How the Red Sox can not get eliminated so quickly next season


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Hey, last season the Red Sox were eliminated from the postseason with 10 games remaining in the season. This time it was only nine. That's something, right?

Not really.

While expectations heading into 2023 for the Red Sox weren't exactly sky-high, with the universal over-under win total coming out of spring training sitting at 78.5 victories. But certainly if that was the belief within the organization there was something inherently wrong.

The expectation for the Boston Red Sox - with their financial might and built-in assumptions - is that somewhere within the final nine regular season games there is going to be some semblance of hope. Thanks to Wednesday's 15-5 loss to the Rangers, that was officially mathematically ripped from them once again. (For a complete recap of the series-ending disaster in Arlington, Texas, click here.)

Yes, the Red Sox can no longer even be identified as underdogs. The Fangraphs' postseaon odds officially will forever be entrenched at 0.0%. (It's a number that has actually been affixed to the Red Sox since Sept. 15.)

It seems forever ago when people were pushing back on Chaim Bloom's use of the 'U' word, while rolling their eyes at Fangraphs estimation on Aug. 1 that the Red Sox had "just" a 30 percent chance of making the postseason. (That, by the way, was more than double Seattle's chances coming out of the Trade Deadline.)

The 46-game road to this point has resulted in an 18-28 mark, the sixth-fewest wins of any team in baseball. Along the way narratives did an about-face, with the most striking example coming in the form of Bloom's dismissal.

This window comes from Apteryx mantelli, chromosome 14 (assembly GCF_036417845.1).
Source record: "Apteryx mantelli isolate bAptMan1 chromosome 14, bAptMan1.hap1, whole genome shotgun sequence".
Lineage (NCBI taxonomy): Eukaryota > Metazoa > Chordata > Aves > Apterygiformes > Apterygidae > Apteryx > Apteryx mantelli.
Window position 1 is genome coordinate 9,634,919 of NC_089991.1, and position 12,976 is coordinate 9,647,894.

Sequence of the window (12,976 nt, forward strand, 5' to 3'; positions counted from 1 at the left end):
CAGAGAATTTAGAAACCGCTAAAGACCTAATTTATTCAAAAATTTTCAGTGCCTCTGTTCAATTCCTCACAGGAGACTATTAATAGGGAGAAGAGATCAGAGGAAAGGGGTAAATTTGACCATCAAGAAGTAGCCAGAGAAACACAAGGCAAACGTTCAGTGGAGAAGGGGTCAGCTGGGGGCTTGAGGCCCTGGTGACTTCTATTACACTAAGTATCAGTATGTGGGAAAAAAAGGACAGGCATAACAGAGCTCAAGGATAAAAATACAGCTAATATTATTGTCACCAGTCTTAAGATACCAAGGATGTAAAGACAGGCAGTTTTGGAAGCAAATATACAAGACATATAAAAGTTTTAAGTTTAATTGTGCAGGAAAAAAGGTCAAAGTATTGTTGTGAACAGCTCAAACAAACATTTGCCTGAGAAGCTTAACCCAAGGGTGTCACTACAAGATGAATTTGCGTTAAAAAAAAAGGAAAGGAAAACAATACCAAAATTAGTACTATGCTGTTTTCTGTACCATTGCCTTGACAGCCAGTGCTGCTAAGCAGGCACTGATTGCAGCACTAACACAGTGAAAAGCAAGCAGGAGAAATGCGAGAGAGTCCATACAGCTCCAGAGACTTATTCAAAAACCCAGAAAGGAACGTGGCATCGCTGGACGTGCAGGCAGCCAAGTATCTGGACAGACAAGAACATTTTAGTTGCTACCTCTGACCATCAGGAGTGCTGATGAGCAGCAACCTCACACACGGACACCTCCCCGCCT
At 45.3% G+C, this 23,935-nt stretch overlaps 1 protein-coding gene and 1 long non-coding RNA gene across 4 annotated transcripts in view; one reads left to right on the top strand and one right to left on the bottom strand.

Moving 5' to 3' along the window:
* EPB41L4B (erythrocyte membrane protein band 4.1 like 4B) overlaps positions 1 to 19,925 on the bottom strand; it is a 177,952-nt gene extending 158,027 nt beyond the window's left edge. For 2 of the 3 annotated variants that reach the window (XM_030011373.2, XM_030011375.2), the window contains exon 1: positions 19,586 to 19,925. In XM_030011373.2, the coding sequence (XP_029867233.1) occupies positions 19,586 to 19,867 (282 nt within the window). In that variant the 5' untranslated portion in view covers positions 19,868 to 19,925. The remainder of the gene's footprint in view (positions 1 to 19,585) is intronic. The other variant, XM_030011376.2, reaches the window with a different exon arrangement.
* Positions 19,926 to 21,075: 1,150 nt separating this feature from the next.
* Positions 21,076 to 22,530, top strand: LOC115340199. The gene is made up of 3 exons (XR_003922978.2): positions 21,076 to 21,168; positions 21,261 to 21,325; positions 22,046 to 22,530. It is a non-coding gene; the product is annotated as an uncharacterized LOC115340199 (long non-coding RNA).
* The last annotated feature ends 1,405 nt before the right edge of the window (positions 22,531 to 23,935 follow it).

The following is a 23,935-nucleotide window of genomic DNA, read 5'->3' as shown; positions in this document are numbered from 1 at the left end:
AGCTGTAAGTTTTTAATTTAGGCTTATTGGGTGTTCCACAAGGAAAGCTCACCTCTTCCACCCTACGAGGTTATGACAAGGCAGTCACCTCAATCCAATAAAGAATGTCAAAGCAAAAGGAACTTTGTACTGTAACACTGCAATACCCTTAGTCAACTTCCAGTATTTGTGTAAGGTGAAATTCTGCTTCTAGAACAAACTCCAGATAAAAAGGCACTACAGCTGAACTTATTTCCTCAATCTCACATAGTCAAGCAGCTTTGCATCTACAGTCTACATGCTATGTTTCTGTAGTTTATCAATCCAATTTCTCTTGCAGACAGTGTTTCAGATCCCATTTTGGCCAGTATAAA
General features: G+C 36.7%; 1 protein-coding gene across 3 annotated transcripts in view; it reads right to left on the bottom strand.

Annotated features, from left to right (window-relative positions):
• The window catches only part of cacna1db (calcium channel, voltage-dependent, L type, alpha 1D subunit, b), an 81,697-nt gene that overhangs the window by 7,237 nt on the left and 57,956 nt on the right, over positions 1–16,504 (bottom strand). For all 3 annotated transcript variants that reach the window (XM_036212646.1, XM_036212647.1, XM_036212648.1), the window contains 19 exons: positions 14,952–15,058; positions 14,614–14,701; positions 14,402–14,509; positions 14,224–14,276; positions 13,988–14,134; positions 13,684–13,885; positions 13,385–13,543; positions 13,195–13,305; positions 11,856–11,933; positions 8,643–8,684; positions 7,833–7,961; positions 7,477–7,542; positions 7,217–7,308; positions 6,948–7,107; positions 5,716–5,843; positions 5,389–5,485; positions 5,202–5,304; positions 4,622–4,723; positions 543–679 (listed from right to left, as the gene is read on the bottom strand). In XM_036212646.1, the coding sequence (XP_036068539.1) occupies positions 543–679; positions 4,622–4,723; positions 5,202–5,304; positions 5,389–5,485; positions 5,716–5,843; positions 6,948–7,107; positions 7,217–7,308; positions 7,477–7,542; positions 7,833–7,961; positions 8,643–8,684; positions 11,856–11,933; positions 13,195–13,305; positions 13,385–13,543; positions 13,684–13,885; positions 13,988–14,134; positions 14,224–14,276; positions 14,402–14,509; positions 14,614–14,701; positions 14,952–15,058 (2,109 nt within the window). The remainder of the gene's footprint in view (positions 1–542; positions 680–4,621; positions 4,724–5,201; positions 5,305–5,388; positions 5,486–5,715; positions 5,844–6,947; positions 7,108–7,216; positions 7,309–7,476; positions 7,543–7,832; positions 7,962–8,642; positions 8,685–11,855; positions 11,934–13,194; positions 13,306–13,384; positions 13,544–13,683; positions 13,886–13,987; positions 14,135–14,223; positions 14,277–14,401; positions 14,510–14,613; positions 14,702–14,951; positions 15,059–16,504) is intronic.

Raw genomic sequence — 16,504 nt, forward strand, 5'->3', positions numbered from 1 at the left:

It's fitting that Bleacher Report identified the Red Sox as possessing the No. 3 overall farm system in all of baseball on the day the music died in this 2023 season. It was nice little pat on the back, but it also was surfaced another reality: one of the Sox' greatest losses in the last couple of months has been losing a good chunk of whatever benefit of the doubt the organization was clinging to.

Because the Red Sox' current lot in life with nine games to go, the challenge of making both the beginning of April and the end of September matter has become increasingly difficult.

It can be done. At least the second part.

You have uncovered building blocks, which is a start. Rafael Devers. Triston Casas. Brayan Bello. Jarren Duran. Josh Winckowski. And Potentially Ceddanne Rafaela and Wilyer Abreu. Meanwhile, you have also pieces coming back that can absolutely be more of the solution than the problem. Masa Yoshida. Trevor Story. Alex Verdugo. Connor Wong. Kenley Jansen. Chris Martin. Chris Sale. And a bunch of pitchers that - throughout some uncertainty - represent promise of being part of the fix.

In other words, with a few moves the over-under win total could creep to the mid-80's coming out of next spring training. But in order to manage such a feat the Red Sox are going to have to do what they did with the back-end of their bullpen - invest in some perceived certainty in the starting rotation.

In games the Red Sox' starters went at least five innings, the team's record was 55-35. Just FIVE innings. Get the picture? In case you don't, understand that the starters' inn 2018 managed such a feat 26 more times than this time around, with the Red Sox going 84-32 in such games.

How about the teams the Red Sox are chasing. The Orioles' starters went five or more innings 117 times (79-38). The Blue Jays had 115 such outings (72-41). Even the Rays - a team known for relying on openers - had starters go five or more frames more than the Sox, totaling a club record of 73-25.

The Red Sox firmed up their eighth- and ninth-inning uncertainty with some smart investments. Now it's time to do the same thing with the starters. You simply have to have a rotation whose second-most starts is 21 (Kutter Crawford).

There is a path. But to find it the Red Sox better realize why they have officially come to the end of this road.

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